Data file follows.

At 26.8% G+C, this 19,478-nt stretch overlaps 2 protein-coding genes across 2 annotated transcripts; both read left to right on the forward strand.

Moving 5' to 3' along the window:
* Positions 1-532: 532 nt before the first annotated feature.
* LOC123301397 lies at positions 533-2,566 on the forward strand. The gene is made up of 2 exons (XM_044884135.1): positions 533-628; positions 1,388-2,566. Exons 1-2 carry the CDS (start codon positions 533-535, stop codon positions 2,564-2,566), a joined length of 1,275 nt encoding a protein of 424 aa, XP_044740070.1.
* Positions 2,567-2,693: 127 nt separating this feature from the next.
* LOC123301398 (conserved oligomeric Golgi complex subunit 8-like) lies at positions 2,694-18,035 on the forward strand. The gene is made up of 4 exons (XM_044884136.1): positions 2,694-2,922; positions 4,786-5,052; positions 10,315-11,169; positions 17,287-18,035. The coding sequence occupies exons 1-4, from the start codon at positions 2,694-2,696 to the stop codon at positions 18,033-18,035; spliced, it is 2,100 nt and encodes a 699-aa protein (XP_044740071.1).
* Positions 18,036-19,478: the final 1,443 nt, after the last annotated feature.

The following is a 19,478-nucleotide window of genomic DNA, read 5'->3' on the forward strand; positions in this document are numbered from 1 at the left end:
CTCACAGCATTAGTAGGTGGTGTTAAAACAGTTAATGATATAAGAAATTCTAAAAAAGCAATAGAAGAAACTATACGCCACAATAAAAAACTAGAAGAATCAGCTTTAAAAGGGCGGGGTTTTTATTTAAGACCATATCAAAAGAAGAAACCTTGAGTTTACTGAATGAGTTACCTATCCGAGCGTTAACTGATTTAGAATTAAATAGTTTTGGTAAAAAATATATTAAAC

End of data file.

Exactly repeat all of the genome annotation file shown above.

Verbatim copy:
At 26.8% G+C, this 19,478-nt stretch overlaps 2 protein-coding genes across 2 annotated transcripts; both read left to right on the forward strand.

Moving 5' to 3' along the window:
* Positions 1-532: 532 nt before the first annotated feature.
* LOC123301397 lies at positions 533-2,566 on the forward strand. The gene is made up of 2 exons (XM_044884135.1): positions 533-628; positions 1,388-2,566. Exons 1-2 carry the CDS (start codon positions 533-535, stop codon positions 2,564-2,566), a joined length of 1,275 nt encoding a protein of 424 aa, XP_044740070.1.
* Positions 2,567-2,693: 127 nt separating this feature from the next.
* LOC123301398 (conserved oligomeric Golgi complex subunit 8-like) lies at positions 2,694-18,035 on the forward strand. The gene is made up of 4 exons (XM_044884136.1): positions 2,694-2,922; positions 4,786-5,052; positions 10,315-11,169; positions 17,287-18,035. The coding sequence occupies exons 1-4, from the start codon at positions 2,694-2,696 to the stop codon at positions 18,033-18,035; spliced, it is 2,100 nt and encodes a 699-aa protein (XP_044740071.1).
* Positions 18,036-19,478: the final 1,443 nt, after the last annotated feature.

The following is a 19,478-nucleotide window of genomic DNA, read 5'->3' on the forward strand; positions in this document are numbered from 1 at the left end:
CTCACAGCATTAGTAGGTGGTGTTAAAACAGTTAATGATATAAGAAATTCTAAAAAAGCAATAGAAGAAACTATACGCCACAATAAAAAACTAGAAGAATCAGCTTTAAAAGGGCGGGGTTTTTATTTAAGACCATATCAAAAGAAGAAACCTTGAGTTTACTGAATGAGTTACCTATCCGAGCGTTAACTGATTTAGAATTAAATAGTTTTGGTAAAAAATATATTAAAC